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|Title: ||An investigation into the engagement characteristics of an automotive dry friction clutch|
|Authors: ||Mizon, Richard|
|Issue Date: ||1974|
|Publisher: ||© Richard Mizon|
|Abstract: ||The object of this research was to investigate the period of time
during which the clutch plates of a motor vehicle are engaged to effect
a start from rest. The problem was approached from two sides, firstly
a mathematical model has been produced in the form of a digital computer
program. Secondly, practical investigations were undertaken in order to
shed more light upon certain problem areas highlighted whilst developing
the mathematical model. Finally the two types of investigations were
combined to give a more realistic model of the engagement period than any
that had previously been published.
The mathematical model allowed parametric studies of the clutch to be
made giving details of slip time, speeds, clamp load, friction level,
heat generated and the one dimensional temperature distribution through
one half of the clutch assembly. Two methods for the solution of the
temperature distribution problem were used in order to give a cross
check during the development of the mathematical model. Stability of the
two methods has been investigated and limits suggested which if adhered
to prevent instability errors occurring.
Practical work on a test rig was carried out in order to investigate
the variation of friction levels during the engagement period and also
the temperatures reached. A test vehicle was instrumented to find out how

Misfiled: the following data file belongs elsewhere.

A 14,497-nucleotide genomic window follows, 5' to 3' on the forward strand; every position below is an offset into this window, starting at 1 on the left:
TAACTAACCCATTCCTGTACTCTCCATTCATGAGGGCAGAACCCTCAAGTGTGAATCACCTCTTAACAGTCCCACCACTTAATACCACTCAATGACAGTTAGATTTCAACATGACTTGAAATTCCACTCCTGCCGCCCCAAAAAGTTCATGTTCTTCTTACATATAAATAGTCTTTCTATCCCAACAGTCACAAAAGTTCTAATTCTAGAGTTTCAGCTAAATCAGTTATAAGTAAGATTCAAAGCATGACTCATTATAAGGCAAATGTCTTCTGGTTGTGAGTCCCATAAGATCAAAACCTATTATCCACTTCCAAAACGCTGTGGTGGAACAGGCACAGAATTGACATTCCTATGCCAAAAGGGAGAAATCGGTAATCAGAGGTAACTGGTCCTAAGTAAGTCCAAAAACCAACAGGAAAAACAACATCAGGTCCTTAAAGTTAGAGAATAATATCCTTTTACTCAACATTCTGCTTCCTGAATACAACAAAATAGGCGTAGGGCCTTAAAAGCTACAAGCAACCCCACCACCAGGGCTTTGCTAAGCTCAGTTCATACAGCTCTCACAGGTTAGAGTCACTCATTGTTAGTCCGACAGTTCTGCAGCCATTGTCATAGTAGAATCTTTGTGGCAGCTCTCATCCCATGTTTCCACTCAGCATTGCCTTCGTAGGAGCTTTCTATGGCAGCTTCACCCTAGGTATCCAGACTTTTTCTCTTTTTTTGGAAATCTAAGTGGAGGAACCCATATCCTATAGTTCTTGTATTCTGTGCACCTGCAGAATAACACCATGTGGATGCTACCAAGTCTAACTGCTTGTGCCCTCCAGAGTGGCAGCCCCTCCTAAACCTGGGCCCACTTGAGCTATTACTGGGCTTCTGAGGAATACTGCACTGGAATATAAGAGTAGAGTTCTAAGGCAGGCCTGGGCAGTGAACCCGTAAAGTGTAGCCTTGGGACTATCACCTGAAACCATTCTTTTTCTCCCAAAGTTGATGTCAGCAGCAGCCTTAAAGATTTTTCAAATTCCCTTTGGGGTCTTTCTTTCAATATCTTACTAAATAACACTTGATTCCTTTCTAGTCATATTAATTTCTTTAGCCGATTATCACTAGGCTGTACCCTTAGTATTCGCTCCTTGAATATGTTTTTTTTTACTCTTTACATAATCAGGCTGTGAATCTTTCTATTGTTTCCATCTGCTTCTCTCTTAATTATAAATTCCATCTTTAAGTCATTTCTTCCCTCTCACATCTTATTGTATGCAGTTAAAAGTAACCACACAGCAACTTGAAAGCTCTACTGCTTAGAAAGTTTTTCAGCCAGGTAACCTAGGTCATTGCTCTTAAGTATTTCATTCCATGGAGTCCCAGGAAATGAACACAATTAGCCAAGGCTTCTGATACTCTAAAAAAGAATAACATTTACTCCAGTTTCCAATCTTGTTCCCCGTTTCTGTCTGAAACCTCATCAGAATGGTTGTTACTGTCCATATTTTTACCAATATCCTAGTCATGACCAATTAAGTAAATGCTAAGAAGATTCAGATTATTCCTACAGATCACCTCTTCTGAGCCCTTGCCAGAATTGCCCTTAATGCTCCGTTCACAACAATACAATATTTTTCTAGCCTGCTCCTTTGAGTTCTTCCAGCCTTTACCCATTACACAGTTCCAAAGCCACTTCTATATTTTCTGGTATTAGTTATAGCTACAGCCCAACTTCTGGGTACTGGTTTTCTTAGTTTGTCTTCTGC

the general public operated the clutch in service and how their operation
varied with test conditions i.e. gradients and traffic conditions.
Finally a computer controlled test rig comprising of an engine, clutch
with e1ectro-hydraulic ram operation and inertia flywheel was developed.
This rig was completely automatic and could be used to simulate different
engagement rates, gradients and, if inertia were added or subtracted, different vehicles.
The result has been that a useful tool, in the form of an easily
used computer program has been developed, the limitations of which have
been investigated. Also, a test facility has been developed which can
be programmed to simulate in vehicle use. The model and test rig
produced lend themselves to extension to further work in the area of clutch
and transmission vibrations, especially clutch judder.|
|Description: ||A Doctoral Thesis. Submitted in partial fulfilment of the requirements for the award of Doctor of Philosophy of Loughborough University.|
|Appears in Collections:||PhD Theses (Aeronautical and Automotive Engineering) |
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